Hull homeless haven to extend its welcome
A HOMELESS shelter set up and manned by hospital staff is set to return this Christmas after it proved a success.
Hull and East Yorkshire Hospitals NHS Trust, which runs Hull Royal Infirmary and Castle Hill Hospital, set up the home in the city just before last Christmas.
It was hoped it would decrease the number of homeless people entering A&E on winter months, who ended up bed-blocking parts of the hospital.
Not only has the project been extended, so it can remain open for another two weeks, but there are plans for it to return this Christmas.
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Pauline Lewin, the trust's chief of infrastructure and development, said: "It has been very humbling to see the people using the home each evening.
"We've been getting about seven to nine people in each night and they have been a very pleasant bunch.
"We've had medical staff and cleaners and caterers volunteering there and they have found it very gratifying.
"If you want to feel good about something, volunteer."
Most charities based in Hull charge a nominal fee of £1.50 for homeless people to stay.
People attending the hospital's shelter in Anlaby Road have been surprised to find there has been no charge.
But staff voluntarily manning the shelter will take £1.50 if the homeless person wants to donate, but they will not request it from them.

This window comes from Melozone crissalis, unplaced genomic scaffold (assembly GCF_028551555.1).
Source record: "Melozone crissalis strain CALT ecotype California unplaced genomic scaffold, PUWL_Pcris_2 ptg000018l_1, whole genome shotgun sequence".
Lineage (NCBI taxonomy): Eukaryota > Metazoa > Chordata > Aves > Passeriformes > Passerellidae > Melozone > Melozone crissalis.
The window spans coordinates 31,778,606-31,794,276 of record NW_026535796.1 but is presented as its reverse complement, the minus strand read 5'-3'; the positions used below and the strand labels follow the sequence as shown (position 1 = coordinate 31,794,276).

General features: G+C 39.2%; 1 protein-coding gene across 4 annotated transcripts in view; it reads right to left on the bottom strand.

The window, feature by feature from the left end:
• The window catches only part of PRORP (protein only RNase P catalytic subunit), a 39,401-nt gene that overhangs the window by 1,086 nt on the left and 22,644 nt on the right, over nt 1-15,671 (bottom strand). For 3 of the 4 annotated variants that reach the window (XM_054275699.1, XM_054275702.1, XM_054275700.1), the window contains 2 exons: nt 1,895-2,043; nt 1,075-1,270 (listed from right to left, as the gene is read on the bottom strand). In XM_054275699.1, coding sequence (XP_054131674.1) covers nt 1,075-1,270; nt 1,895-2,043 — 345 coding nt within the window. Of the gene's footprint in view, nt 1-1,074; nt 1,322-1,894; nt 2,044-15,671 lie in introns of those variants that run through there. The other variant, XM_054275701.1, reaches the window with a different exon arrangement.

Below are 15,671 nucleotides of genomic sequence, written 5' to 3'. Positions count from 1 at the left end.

Ms Lewin said: "We heard of one man who was clearing rubbish for a Chinese takeaway in order to raise the £1.50 he needed to stay in shelter.
"We have heard some very touching stories from the people who visit it.
"One man who came had been made redundant from the Army and had no where else to go.
"Some of the stories people have to tell are very moving."
The shelter, near the main entrance to Hull Royal Infirmary, has been manned voluntarily when it opens each night.
Those who enter the home are given a meal, a bed and toilet and washing facilities in the evening.
Before they leave in the morning, they are given breakfast.
Medical staff have been volunteering and giving free medical checks to the homeless people.
It was kitted out with showers and beds left over from revamps at the hospital.
Food has been donated to the shelter by Hull Foodbank.
Trust chief executive Phil Morley said: "The shelter has largely gone down incredibly well.
"Staff have been very helpful and people we have spoken to have been moved to help after hearing the life expectancy of a homeless person is just 41."
Thanks to additional funding, the shelter will now be closing on March 15, instead of the initial date of February 28.
As well as opening up for an extra fortnight, the trust hopes to continue the project and have the home open again just before Christmas.
Ms Lewin said: "It has been a very exciting project to work on. The staff have found it very rewarding."